The paw patrol is ready for action with three new police dogs hitting the streets after graduating from police training college today.
The dogs and their handlers had a special ceremony to mark the occasion - and for one pair it fulfilled a lifelong dream.
For one of the handlers, he is fulfilling a lifelong dream of becoming a handler, while one of the experienced handlers is marking his return since being shot in head.
Teo, Ace and Paikea are the latest dogs to graduate from the Police Dog Training Centre in Trentham.
Constable Regan Mauheni is experienced with dog handling but said Paikea was a bit special.
"Paikea's the only one I've had from eight weeks, the others I got when they were a little bit older. They each have their strengths, it's hard to say, having just graduated today, what Paikea is going to be like on the street, but I'm pretty confident he's going to be a good dog."
Mr Mauheni has worked with Paikea everyday for the past 22 months.
He said the dogs lived with him and the family were even taking Paikea on holiday in the snow.
Today also marks Mr Mauheni's return to dog handling, after he was shot in the head during an Armed Offenders Squad operation two years ago.
"In short, we cleared the address and I managed to get shot. So as a result of that I had brain surgery. I actually came back to the street in the middle of last year, back to full duties. However, I came off my medication and had a seizure in my sleep which basically set me back a year."
But Mr Mauheni said it was back to business, using his tried and true methods.
The first stage was creating trust with the dog, before teaching them to track using treats as positive reinforcement.
The training centre's practice leader Senior Sergeant Chris Best said today's recruits were some of the best.
"We've got really good breeding stock and we've done a lot of work around our puppy development, so we're training them from a younger age, but we're also using positive reinforcement."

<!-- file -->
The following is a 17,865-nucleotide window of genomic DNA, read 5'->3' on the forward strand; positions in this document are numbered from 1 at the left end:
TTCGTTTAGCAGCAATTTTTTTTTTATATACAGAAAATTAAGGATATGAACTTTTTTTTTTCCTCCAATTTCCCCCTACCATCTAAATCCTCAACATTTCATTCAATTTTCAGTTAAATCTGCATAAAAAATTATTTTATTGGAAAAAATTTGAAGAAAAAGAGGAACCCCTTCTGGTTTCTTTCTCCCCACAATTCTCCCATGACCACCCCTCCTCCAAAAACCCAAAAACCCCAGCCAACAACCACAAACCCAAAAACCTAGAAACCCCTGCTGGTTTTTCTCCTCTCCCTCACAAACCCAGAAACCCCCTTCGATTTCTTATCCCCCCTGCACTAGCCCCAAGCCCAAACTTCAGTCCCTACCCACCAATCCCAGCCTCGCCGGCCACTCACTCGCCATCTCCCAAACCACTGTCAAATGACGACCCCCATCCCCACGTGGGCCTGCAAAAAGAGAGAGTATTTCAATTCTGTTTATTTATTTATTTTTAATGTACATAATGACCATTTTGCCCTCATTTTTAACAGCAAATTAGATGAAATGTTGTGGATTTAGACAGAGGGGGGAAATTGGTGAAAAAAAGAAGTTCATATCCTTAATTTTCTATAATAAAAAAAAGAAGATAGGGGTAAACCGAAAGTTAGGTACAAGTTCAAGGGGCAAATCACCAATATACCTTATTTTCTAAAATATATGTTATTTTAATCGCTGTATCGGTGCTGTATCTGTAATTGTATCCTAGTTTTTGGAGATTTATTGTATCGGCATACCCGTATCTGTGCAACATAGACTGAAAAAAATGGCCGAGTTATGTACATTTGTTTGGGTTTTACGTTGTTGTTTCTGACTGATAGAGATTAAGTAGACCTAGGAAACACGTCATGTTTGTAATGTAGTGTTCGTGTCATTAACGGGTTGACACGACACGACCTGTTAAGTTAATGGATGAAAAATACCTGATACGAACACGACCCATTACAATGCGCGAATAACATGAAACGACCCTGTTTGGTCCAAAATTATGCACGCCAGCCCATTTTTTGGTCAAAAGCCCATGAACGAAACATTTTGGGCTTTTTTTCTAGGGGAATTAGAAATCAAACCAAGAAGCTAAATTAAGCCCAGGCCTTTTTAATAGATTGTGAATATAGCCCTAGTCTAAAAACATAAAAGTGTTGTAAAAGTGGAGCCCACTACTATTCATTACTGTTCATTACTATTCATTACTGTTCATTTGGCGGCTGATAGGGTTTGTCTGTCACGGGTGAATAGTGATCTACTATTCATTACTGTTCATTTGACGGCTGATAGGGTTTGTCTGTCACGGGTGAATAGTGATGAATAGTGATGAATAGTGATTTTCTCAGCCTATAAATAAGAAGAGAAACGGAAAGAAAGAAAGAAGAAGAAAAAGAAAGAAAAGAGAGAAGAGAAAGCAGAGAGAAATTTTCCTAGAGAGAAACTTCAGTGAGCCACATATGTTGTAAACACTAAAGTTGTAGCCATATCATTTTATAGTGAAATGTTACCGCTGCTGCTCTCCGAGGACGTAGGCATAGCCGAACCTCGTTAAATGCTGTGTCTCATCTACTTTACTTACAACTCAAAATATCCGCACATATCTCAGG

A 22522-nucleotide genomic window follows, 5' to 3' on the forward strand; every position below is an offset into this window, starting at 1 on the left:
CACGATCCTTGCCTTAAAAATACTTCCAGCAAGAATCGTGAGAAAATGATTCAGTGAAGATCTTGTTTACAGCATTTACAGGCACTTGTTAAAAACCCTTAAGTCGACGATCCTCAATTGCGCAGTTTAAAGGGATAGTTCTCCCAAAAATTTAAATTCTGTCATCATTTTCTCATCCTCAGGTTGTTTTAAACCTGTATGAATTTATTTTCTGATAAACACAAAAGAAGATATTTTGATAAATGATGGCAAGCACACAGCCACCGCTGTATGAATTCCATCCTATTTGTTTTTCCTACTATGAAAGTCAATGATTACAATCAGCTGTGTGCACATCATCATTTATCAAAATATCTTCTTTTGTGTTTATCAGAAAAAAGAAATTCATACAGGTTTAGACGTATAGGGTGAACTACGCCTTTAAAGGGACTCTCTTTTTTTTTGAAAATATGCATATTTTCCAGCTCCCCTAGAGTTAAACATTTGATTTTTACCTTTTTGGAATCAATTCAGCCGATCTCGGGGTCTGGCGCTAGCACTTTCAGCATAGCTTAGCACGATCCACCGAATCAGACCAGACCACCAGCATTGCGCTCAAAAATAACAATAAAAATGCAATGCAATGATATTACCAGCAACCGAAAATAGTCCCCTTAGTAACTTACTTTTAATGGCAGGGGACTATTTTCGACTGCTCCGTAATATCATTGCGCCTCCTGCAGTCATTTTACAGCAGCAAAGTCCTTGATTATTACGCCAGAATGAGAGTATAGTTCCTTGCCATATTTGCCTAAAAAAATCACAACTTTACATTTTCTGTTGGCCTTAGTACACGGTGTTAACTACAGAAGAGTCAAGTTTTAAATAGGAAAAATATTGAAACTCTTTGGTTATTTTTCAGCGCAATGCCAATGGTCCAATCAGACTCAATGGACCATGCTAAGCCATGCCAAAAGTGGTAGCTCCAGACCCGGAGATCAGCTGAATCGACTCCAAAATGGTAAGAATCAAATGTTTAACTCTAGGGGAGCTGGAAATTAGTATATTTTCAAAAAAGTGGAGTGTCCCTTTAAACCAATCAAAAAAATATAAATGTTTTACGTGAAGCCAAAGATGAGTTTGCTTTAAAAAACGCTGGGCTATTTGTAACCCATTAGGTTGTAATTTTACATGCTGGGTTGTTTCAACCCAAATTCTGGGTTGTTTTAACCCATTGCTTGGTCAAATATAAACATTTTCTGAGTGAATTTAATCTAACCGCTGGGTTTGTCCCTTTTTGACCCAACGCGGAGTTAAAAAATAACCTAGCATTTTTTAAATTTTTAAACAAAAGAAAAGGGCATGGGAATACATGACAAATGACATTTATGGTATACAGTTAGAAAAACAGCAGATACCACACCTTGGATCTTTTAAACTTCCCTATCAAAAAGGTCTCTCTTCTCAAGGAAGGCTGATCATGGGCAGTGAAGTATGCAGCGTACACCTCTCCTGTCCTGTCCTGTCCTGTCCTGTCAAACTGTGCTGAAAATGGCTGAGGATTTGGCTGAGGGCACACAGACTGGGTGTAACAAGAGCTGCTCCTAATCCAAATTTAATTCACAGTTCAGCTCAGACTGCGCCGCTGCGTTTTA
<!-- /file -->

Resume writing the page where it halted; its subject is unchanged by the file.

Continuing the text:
About 20-30 patrol dogs a year graduate from the training school.
But Sergeant Best said they could not train for every scenario.
"When the chips are down, the dog does have to stand on its own two feet. But it's no different than doing scenarios with recruits. We've got to prepare our dogs to best we can."
For first time dog handler Constable Adam Johannsen, today marked a milestone in his police career.
He joined the police force five years ago with the goal of becoming a dog handler.
But it was not easy, with potential dog handlers having to pass the armed offenders squad selection and adopt a puppy.
Mr Johannsen said there were a few nerves going into the graduation ceremony.
"Nervous, to say the least. She's quite a defensive dog, she likes ot look after myself and herself, so I was a bit worried about shaking the commissioner's hand and her lunging at him, because it's gone that way a couple of times in practice, so yeah, we were quite relieved there were no bites."
Those who struggled to train their dogs to do the basics would be happy to know police handlers faced similar challenges.
"Something as silly as getting your dog to come back to you, not just to return to your feet, but to want to come back. After every exercise you do, you can undo all your hard work if they'd rather go for a walk themselves and please themselves."